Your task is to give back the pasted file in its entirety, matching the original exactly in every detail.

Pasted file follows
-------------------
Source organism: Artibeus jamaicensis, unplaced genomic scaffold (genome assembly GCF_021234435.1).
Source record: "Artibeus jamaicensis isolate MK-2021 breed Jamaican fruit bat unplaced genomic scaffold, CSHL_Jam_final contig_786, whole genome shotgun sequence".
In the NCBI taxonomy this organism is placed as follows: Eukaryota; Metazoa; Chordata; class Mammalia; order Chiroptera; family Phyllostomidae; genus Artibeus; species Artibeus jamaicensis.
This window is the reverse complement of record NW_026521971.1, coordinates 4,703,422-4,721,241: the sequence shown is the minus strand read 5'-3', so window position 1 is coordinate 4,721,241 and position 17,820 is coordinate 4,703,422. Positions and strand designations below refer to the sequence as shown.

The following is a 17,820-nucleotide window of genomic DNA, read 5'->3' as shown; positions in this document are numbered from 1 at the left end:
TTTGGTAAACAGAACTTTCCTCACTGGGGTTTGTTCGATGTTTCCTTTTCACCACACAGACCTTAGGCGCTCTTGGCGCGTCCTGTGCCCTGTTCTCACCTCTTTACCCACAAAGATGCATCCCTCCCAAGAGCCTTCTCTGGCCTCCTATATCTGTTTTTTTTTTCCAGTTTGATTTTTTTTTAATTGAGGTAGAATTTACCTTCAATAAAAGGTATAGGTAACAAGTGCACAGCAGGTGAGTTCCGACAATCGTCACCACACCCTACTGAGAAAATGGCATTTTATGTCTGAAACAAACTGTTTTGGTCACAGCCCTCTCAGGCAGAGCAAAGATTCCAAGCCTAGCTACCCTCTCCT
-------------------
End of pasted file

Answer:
Source organism: Artibeus jamaicensis, unplaced genomic scaffold (genome assembly GCF_021234435.1).
Source record: "Artibeus jamaicensis isolate MK-2021 breed Jamaican fruit bat unplaced genomic scaffold, CSHL_Jam_final contig_786, whole genome shotgun sequence".
In the NCBI taxonomy this organism is placed as follows: Eukaryota; Metazoa; Chordata; class Mammalia; order Chiroptera; family Phyllostomidae; genus Artibeus; species Artibeus jamaicensis.
This window is the reverse complement of record NW_026521971.1, coordinates 4,703,422-4,721,241: the sequence shown is the minus strand read 5'-3', so window position 1 is coordinate 4,721,241 and position 17,820 is coordinate 4,703,422. Positions and strand designations below refer to the sequence as shown.

The following is a 17,820-nucleotide window of genomic DNA, read 5'->3' as shown; positions in this document are numbered from 1 at the left end:
TTTGGTAAACAGAACTTTCCTCACTGGGGTTTGTTCGATGTTTCCTTTTCACCACACAGACCTTAGGCGCTCTTGGCGCGTCCTGTGCCCTGTTCTCACCTCTTTACCCACAAAGATGCATCCCTCCCAAGAGCCTTCTCTGGCCTCCTATATCTGTTTTTTTTTTCCAGTTTGATTTTTTTTTAATTGAGGTAGAATTTACCTTCAATAAAAGGTATAGGTAACAAGTGCACAGCAGGTGAGTTCCGACAATCGTCACCACACCCTACTGAGAAAATGGCATTTTATGTCTGAAACAAACTGTTTTGGTCACAGCCCTCTCAGGCAGAGCAAAGATTCCAAGCCTAGCTACCCTCTCCT